At Baystate, there has been an ongoing review of nursing salaries over the past three years, keeping them in line with competition, Morales-Lemieux said. The result is raises of 9.5% to as much as 33%.

The higher number would include not only market-driven raises, but salary bumps for longevity and performance and for being promoted to a job with more responsibility, she said.

Baystate also completed an employee engagement survey over the summer which shared some of the fallout from the staffing situation.

"People are feeling depleted," Morales-Lemieux said, noting reports of escalating tension and stress. She said COVID escalated a trend of people behaving poorly toward health care workers.

Hatiras said hospitals have to act with more compassion towards employees, especially those on the front lines.

"It used to be that money was the biggest factor," he said. "It's not just money anymore. Will you be flexible with me, (employees are asking)."

Holyoke Medical Center monitors workloads carefully to address such concerns he said. "We don't want to hire people and then burn them out," Hatiras said

Holyoke is trying other things, as well. Starting this month there is a new benefit called "grandparent days." Employees can take as many as two days off a year for the birth of a grandchild without burning personal or vacation time.

Also, for the past few weeks Holyoke Medical Center has had an emergency room doctor doing triage. The idea is that the doctor might be able to identify an issue — like a sore throat — and write a prescription or devise a treatment in the triage process. That's instead of a nurse doing the triage and then the person having to wait for a doctor. The idea is to cut down on the people who leave the emergency room without getting any treatment, Hatiras said.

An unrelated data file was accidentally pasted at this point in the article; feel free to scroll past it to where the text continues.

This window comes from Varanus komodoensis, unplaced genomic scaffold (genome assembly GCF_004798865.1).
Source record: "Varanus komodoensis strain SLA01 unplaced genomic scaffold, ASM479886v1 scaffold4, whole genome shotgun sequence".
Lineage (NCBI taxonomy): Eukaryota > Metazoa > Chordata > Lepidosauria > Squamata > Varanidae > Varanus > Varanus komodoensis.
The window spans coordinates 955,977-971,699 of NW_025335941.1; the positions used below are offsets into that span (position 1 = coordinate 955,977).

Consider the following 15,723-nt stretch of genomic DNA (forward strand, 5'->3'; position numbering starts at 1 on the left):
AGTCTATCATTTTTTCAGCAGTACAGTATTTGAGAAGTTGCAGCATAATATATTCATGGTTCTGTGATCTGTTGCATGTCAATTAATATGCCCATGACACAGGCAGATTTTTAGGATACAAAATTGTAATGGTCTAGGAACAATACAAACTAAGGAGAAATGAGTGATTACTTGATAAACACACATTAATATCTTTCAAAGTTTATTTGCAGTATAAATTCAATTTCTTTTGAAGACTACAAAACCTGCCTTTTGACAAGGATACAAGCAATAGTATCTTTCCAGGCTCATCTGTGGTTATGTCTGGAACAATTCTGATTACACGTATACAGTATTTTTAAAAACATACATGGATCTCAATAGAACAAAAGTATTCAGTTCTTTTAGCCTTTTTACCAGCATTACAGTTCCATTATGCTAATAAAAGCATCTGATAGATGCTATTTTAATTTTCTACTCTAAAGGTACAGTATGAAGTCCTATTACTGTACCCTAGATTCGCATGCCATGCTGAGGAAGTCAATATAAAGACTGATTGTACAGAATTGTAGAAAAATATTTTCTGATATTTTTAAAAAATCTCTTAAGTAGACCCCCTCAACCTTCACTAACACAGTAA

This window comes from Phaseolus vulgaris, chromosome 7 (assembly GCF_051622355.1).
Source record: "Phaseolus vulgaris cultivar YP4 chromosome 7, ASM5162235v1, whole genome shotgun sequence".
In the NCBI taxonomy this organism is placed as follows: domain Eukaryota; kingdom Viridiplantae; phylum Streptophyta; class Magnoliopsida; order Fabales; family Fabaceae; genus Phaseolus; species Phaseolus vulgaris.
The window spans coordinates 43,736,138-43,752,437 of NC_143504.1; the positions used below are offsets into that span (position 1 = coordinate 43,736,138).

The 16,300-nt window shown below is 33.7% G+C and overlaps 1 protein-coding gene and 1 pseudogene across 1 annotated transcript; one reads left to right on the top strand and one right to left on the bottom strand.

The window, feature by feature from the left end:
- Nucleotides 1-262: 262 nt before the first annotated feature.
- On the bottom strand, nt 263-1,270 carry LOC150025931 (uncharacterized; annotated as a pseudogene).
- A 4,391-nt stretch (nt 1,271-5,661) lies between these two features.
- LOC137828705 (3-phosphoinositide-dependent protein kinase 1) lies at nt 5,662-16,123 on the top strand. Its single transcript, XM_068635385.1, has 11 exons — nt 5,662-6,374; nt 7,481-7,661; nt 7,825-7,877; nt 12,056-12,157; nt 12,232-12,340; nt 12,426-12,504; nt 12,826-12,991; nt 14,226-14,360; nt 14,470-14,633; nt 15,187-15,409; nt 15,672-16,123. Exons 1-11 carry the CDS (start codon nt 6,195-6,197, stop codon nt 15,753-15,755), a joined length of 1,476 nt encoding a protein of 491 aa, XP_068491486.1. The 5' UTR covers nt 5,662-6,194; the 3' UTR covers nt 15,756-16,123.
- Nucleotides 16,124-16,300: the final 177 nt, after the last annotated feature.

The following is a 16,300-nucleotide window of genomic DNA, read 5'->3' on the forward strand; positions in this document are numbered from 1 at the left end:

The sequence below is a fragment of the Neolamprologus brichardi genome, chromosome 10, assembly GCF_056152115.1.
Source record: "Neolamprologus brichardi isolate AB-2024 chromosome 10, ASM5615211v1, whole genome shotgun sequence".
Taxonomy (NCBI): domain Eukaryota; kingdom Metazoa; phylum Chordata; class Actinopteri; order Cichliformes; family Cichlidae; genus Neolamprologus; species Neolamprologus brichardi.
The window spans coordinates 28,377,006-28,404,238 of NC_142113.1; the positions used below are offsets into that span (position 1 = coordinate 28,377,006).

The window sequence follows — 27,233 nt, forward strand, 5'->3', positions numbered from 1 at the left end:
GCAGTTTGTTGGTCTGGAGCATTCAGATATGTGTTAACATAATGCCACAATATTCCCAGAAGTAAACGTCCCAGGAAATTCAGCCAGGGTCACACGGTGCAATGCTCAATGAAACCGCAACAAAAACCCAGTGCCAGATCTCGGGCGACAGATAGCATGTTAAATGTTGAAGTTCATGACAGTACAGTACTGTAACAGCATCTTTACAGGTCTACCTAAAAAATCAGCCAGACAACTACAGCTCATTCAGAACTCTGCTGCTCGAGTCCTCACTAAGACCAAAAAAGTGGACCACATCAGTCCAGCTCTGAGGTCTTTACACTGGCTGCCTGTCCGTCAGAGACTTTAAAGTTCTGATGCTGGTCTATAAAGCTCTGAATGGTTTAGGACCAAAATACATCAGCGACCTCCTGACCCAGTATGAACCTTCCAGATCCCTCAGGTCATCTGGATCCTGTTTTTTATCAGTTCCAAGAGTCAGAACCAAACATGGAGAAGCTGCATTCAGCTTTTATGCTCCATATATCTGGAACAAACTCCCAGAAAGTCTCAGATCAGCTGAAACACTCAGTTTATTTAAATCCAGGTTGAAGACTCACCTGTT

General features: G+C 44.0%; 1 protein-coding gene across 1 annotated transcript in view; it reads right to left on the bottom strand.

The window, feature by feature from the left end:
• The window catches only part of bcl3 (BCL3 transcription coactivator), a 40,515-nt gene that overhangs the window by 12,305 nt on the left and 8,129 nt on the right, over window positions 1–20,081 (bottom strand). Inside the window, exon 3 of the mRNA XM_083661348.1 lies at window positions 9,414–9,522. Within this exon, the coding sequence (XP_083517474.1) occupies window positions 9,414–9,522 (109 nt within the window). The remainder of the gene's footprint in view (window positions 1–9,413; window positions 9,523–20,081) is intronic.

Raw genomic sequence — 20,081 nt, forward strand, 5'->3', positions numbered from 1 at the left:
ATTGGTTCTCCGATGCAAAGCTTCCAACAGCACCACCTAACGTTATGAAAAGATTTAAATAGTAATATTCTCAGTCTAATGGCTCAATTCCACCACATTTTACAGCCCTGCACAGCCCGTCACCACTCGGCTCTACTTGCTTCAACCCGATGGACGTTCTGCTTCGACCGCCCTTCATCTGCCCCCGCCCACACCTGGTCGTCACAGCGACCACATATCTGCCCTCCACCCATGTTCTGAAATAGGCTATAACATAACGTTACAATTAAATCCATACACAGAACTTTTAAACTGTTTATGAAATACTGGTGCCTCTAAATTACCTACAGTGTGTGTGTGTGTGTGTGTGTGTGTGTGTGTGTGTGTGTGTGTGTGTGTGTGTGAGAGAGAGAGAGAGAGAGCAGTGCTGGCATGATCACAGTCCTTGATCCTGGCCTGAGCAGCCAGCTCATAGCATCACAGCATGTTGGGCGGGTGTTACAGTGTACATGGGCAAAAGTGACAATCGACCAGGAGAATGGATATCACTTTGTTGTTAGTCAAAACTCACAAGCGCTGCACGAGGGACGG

As part of rethinking what health care looks like in Massachusetts, Baker said there is opportunity to reimagine public health care plans. The governor said the current federal Medicare reimbursement model isn't designed for increased chronic care needs that come with addiction and mental health crises that have risen in the country.

A recently approved waiver deal that pledges $67 billion to tailor public health insurance programs to specific state preferences "sets the table for a very significant change in the way, over time, MassHealth and Medicaid pay for stuff," Baker said.

The Centers for Medicare and Medicaid Services approved the Section 1115 demonstration waiver in September, allowing the state to invest tens of millions of dollars into primary and mental health care workforce development and offer continuous Medicaid eligibility for some vulnerable populations. It took effect on Oct. 1 and stretches until December 2027, well beyond Baker's time in office.

It will allow the state to "expand both service delivery and capacity," Baker said in September, highlighting mental health care as an area particularly bolstered by the agreement that represents federal support to move beyond the basic contours of Medicaid requirements.

"The biggest thing people need to do generally is to recognize and understand that some of the after-effects of COVID are probably not temporary, and you need to think about them as part of the way you manage and organize ... going forward," Baker said.

Material from State House News Service was used in this story.


©2022 The Republican, Springfield, Mass.